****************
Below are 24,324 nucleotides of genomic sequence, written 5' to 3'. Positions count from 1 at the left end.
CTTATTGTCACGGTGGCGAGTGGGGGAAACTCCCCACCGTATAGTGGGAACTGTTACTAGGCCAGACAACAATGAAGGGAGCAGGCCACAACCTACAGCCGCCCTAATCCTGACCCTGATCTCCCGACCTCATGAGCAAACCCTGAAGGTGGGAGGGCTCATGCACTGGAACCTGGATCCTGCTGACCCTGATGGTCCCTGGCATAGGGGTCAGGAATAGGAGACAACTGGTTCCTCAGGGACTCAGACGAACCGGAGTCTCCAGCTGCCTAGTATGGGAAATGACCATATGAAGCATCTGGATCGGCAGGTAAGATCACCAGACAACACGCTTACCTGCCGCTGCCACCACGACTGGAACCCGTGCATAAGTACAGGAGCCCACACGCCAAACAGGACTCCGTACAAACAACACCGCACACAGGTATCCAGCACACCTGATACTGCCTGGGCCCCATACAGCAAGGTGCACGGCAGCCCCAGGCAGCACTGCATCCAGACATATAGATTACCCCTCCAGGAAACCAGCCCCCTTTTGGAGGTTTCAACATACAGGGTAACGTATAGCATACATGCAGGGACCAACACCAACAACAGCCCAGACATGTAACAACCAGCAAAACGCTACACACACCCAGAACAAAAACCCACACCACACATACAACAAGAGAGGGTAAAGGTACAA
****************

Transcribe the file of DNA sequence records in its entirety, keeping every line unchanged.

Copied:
Below are 24,324 nucleotides of genomic sequence, written 5' to 3'. Positions count from 1 at the left end.
CTTATTGTCACGGTGGCGAGTGGGGGAAACTCCCCACCGTATAGTGGGAACTGTTACTAGGCCAGACAACAATGAAGGGAGCAGGCCACAACCTACAGCCGCCCTAATCCTGACCCTGATCTCCCGACCTCATGAGCAAACCCTGAAGGTGGGAGGGCTCATGCACTGGAACCTGGATCCTGCTGACCCTGATGGTCCCTGGCATAGGGGTCAGGAATAGGAGACAACTGGTTCCTCAGGGACTCAGACGAACCGGAGTCTCCAGCTGCCTAGTATGGGAAATGACCATATGAAGCATCTGGATCGGCAGGTAAGATCACCAGACAACACGCTTACCTGCCGCTGCCACCACGACTGGAACCCGTGCATAAGTACAGGAGCCCACACGCCAAACAGGACTCCGTACAAACAACACCGCACACAGGTATCCAGCACACCTGATACTGCCTGGGCCCCATACAGCAAGGTGCACGGCAGCCCCAGGCAGCACTGCATCCAGACATATAGATTACCCCTCCAGGAAACCAGCCCCCTTTTGGAGGTTTCAACATACAGGGTAACGTATAGCATACATGCAGGGACCAACACCAACAACAGCCCAGACATGTAACAACCAGCAAAACGCTACACACACCCAGAACAAAAACCCACACCACACATACAACAAGAGAGGGTAAAGGTACAA